One thing which is notable from this account is that the woman saw her husband wearing familiar attire, which is consistent with an observation made by parapsychologist Richard Broughton that: "Often the clothing that the ghost appeared in was what the deceased customarily wore." [2, p. 150] This may hint at the possibility that the experience had drawn upon her own memory of what her husband looked like in life. Her experience is also consistent with the observation made by psychical researcher Eleanor Sidgwick that sometimes when a spectral figure appears, only some of the witnesses present in the room may see it, while others may not. [3, p. 145]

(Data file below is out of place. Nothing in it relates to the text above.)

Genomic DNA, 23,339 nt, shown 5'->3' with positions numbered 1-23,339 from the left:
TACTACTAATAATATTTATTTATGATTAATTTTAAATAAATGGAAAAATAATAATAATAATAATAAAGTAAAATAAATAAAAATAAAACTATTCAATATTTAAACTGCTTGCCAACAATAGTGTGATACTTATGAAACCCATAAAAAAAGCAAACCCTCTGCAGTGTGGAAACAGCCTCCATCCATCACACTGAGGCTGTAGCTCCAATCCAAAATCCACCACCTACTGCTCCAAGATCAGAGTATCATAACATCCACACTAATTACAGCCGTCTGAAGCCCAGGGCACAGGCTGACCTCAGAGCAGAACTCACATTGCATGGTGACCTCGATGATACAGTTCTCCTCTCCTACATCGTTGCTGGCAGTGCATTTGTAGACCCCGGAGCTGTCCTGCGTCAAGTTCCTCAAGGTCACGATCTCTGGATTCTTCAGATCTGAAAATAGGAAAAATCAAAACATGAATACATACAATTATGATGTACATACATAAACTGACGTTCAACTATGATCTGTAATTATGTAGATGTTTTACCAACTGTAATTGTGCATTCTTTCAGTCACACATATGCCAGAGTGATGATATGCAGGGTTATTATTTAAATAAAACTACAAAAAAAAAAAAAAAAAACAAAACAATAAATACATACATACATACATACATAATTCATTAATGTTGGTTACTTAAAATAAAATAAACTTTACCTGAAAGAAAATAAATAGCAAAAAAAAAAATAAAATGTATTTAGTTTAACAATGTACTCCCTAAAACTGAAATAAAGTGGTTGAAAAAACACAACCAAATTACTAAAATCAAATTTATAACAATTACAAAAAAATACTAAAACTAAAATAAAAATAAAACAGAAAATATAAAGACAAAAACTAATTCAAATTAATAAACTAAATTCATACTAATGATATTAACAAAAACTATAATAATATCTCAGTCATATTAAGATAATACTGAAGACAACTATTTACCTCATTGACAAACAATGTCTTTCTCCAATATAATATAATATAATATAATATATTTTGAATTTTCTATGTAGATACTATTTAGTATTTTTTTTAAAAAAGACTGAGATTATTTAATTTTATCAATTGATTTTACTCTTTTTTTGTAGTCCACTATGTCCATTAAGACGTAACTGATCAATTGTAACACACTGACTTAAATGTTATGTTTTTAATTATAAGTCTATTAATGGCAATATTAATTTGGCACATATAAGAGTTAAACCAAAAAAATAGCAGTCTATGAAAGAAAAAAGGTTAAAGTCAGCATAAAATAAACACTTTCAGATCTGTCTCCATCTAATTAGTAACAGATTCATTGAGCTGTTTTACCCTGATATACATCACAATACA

Studies suggest that moments in which widows and widowers have reportedly seen, heard, smelled, or felt the presence of their deceased spouse are not uncommon. One of the first studies of this phenomenon was conducted by British physician W. Dewi Rees in 1971, who interviewed 293 widows and widowers in the mid-Wales region of the UK.  Nearly half of them (47%) reported having an experience in the time following their spouse's passing, with visually seeing their spouse being the second most common type of experience they reported (behind simply feeling their presence, which was the most common). Similar results were found in a second study conducted in the U.S. in the mid-1980s.  Although a much smaller number of widows and widowers were interviewed, 61% of them still reported having an experience.  Even in more recent times, a number of experiences continue to be reported. For example, the following account of a sighting was given by a woman who was part of a British widows club in the late 1990s: